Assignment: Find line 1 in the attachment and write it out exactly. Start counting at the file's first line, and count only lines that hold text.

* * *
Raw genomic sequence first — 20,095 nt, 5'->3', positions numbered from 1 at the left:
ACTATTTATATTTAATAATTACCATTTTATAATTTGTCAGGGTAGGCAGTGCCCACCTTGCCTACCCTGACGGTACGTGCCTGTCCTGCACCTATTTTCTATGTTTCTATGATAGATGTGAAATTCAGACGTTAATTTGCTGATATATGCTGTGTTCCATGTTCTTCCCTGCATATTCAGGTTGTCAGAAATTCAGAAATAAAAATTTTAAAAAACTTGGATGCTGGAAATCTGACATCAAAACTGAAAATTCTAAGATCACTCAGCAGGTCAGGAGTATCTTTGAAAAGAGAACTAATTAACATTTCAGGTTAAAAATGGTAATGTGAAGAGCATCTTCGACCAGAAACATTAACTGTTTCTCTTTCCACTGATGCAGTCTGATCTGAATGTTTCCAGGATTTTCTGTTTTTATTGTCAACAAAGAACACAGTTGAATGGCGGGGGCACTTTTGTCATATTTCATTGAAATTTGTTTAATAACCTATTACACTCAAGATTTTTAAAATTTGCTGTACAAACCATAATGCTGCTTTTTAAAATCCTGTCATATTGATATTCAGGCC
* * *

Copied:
Raw genomic sequence first — 20,095 nt, 5'->3', positions numbered from 1 at the left: